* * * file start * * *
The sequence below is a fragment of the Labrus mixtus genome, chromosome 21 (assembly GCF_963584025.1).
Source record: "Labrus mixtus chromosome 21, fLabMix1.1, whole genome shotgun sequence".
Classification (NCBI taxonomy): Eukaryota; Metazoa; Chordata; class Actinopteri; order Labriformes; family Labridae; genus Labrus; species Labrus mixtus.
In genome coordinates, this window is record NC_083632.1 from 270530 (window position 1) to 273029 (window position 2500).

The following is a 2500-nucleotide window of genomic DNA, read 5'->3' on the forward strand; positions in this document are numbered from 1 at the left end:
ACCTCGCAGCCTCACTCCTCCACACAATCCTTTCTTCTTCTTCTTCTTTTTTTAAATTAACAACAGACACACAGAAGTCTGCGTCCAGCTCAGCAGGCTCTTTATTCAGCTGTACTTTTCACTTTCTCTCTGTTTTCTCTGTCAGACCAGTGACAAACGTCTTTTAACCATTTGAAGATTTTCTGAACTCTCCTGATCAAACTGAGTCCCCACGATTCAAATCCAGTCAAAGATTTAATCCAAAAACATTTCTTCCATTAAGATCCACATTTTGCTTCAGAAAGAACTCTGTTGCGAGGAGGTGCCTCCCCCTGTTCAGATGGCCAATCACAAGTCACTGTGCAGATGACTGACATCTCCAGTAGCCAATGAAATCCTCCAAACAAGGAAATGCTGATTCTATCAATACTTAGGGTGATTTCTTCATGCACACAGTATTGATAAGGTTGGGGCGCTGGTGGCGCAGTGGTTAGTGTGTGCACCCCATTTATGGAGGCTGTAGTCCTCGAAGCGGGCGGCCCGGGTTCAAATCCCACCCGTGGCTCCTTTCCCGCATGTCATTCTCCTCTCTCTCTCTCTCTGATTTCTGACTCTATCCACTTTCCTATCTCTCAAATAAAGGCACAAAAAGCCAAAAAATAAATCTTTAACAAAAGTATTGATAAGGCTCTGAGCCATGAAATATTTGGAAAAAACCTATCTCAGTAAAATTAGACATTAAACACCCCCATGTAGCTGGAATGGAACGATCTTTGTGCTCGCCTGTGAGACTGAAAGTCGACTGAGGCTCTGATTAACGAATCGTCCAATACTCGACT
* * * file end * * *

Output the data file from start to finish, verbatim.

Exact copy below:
The sequence below is a fragment of the Labrus mixtus genome, chromosome 21 (assembly GCF_963584025.1).
Source record: "Labrus mixtus chromosome 21, fLabMix1.1, whole genome shotgun sequence".
Classification (NCBI taxonomy): Eukaryota; Metazoa; Chordata; class Actinopteri; order Labriformes; family Labridae; genus Labrus; species Labrus mixtus.
In genome coordinates, this window is record NC_083632.1 from 270530 (window position 1) to 273029 (window position 2500).

The following is a 2500-nucleotide window of genomic DNA, read 5'->3' on the forward strand; positions in this document are numbered from 1 at the left end:
ACCTCGCAGCCTCACTCCTCCACACAATCCTTTCTTCTTCTTCTTCTTTTTTTAAATTAACAACAGACACACAGAAGTCTGCGTCCAGCTCAGCAGGCTCTTTATTCAGCTGTACTTTTCACTTTCTCTCTGTTTTCTCTGTCAGACCAGTGACAAACGTCTTTTAACCATTTGAAGATTTTCTGAACTCTCCTGATCAAACTGAGTCCCCACGATTCAAATCCAGTCAAAGATTTAATCCAAAAACATTTCTTCCATTAAGATCCACATTTTGCTTCAGAAAGAACTCTGTTGCGAGGAGGTGCCTCCCCCTGTTCAGATGGCCAATCACAAGTCACTGTGCAGATGACTGACATCTCCAGTAGCCAATGAAATCCTCCAAACAAGGAAATGCTGATTCTATCAATACTTAGGGTGATTTCTTCATGCACACAGTATTGATAAGGTTGGGGCGCTGGTGGCGCAGTGGTTAGTGTGTGCACCCCATTTATGGAGGCTGTAGTCCTCGAAGCGGGCGGCCCGGGTTCAAATCCCACCCGTGGCTCCTTTCCCGCATGTCATTCTCCTCTCTCTCTCTCTCTGATTTCTGACTCTATCCACTTTCCTATCTCTCAAATAAAGGCACAAAAAGCCAAAAAATAAATCTTTAACAAAAGTATTGATAAGGCTCTGAGCCATGAAATATTTGGAAAAAACCTATCTCAGTAAAATTAGACATTAAACACCCCCATGTAGCTGGAATGGAACGATCTTTGTGCTCGCCTGTGAGACTGAAAGTCGACTGAGGCTCTGATTAACGAATCGTCCAATACTCGACT